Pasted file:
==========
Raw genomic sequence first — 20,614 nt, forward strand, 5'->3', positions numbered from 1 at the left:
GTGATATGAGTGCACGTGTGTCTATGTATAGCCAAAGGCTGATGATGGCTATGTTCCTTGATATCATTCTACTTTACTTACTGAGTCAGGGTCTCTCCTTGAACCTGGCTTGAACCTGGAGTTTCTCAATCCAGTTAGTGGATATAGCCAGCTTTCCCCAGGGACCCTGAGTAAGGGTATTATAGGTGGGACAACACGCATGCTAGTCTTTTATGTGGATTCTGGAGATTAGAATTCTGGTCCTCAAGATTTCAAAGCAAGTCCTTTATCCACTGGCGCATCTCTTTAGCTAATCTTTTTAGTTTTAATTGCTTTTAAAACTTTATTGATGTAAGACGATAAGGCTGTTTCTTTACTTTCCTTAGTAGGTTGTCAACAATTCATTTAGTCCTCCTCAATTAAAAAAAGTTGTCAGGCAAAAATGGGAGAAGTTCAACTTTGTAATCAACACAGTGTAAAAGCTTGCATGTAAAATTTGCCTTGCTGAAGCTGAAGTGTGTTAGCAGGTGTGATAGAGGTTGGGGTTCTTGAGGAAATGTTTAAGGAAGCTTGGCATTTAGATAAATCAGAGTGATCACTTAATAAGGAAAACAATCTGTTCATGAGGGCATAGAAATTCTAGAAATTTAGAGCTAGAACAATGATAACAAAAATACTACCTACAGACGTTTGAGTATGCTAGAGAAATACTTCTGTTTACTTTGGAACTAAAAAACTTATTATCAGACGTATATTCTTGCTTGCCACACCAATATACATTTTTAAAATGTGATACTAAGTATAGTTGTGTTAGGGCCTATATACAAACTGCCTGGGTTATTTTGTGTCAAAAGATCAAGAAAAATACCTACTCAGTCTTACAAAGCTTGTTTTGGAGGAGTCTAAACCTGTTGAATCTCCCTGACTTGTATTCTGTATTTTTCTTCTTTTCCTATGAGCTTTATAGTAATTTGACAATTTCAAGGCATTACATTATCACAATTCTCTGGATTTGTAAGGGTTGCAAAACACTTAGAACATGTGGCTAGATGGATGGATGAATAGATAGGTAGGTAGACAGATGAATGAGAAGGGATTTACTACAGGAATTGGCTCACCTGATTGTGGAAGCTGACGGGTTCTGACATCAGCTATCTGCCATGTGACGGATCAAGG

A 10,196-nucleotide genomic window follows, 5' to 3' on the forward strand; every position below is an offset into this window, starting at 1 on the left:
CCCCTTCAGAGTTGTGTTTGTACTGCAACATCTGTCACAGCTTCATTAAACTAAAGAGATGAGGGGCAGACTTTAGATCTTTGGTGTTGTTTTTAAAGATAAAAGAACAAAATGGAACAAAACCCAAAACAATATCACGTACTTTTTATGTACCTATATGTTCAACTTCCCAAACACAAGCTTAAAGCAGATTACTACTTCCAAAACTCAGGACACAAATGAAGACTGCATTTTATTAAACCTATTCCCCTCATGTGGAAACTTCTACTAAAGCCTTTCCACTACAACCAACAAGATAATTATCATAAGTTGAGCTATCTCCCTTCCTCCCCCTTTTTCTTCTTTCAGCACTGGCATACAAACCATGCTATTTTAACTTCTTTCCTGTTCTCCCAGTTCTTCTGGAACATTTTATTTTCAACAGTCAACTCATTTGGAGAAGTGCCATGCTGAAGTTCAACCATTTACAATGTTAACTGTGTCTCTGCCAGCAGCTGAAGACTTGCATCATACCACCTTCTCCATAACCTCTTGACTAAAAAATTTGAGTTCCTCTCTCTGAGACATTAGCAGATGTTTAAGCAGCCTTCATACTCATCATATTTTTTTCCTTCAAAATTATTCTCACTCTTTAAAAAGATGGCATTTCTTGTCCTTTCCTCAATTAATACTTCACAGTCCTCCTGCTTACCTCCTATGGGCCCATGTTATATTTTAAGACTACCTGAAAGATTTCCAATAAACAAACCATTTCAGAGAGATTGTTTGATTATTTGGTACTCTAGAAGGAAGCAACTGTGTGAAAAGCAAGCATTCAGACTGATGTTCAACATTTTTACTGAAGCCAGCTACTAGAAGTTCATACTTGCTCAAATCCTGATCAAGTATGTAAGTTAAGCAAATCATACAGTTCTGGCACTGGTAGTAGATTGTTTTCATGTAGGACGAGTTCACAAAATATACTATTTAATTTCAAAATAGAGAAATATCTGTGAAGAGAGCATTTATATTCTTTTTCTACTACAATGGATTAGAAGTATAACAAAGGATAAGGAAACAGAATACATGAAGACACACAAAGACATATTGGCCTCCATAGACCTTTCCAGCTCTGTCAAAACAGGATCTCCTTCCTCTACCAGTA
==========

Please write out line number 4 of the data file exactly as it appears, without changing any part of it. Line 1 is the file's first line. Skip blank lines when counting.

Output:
CCCCTTCAGAGTTGTGTTTGTACTGCAACATCTGTCACAGCTTCATTAAACTAAAGAGATGAGGGGCAGACTTTAGATCTTTGGTGTTGTTTTTAAAGATAAAAGAACAAAATGGAACAAAACCCAAAACAATATCACGTACTTTTTATGTACCTATATGTTCAACTTCCCAAACACAAGCTTAAAGCAGATTACTACTTCCAAAACTCAGGACACAAATGAAGACTGCATTTTATTAAACCTATTCCCCTCATGTGGAAACTTCTACTAAAGCCTTTCCACTACAACCAACAAGATAATTATCATAAGTTGAGCTATCTCCCTTCCTCCCCCTTTTTCTTCTTTCAGCACTGGCATACAAACCATGCTATTTTAACTTCTTTCCTGTTCTCCCAGTTCTTCTGGAACATTTTATTTTCAACAGTCAACTCATTTGGAGAAGTGCCATGCTGAAGTTCAACCATTTACAATGTTAACTGTGTCTCTGCCAGCAGCTGAAGACTTGCATCATACCACCTTCTCCATAACCTCTTGACTAAAAAATTTGAGTTCCTCTCTCTGAGACATTAGCAGATGTTTAAGCAGCCTTCATACTCATCATATTTTTTTCCTTCAAAATTATTCTCACTCTTTAAAAAGATGGCATTTCTTGTCCTTTCCTCAATTAATACTTCACAGTCCTCCTGCTTACCTCCTATGGGCCCATGTTATATTTTAAGACTACCTGAAAGATTTCCAATAAACAAACCATTTCAGAGAGATTGTTTGATTATTTGGTACTCTAGAAGGAAGCAACTGTGTGAAAAGCAAGCATTCAGACTGATGTTCAACATTTTTACTGAAGCCAGCTACTAGAAGTTCATACTTGCTCAAATCCTGATCAAGTATGTAAGTTAAGCAAATCATACAGTTCTGGCACTGGTAGTAGATTGTTTTCATGTAGGACGAGTTCACAAAATATACTATTTAATTTCAAAATAGAGAAATATCTGTGAAGAGAGCATTTATATTCTTTTTCTACTACAATGGATTAGAAGTATAACAAAGGATAAGGAAACAGAATACATGAAGACACACAAAGACATATTGGCCTCCATAGACCTTTCCAGCTCTGTCAAAACAGGATCTCCTTCCTCTACCAGTA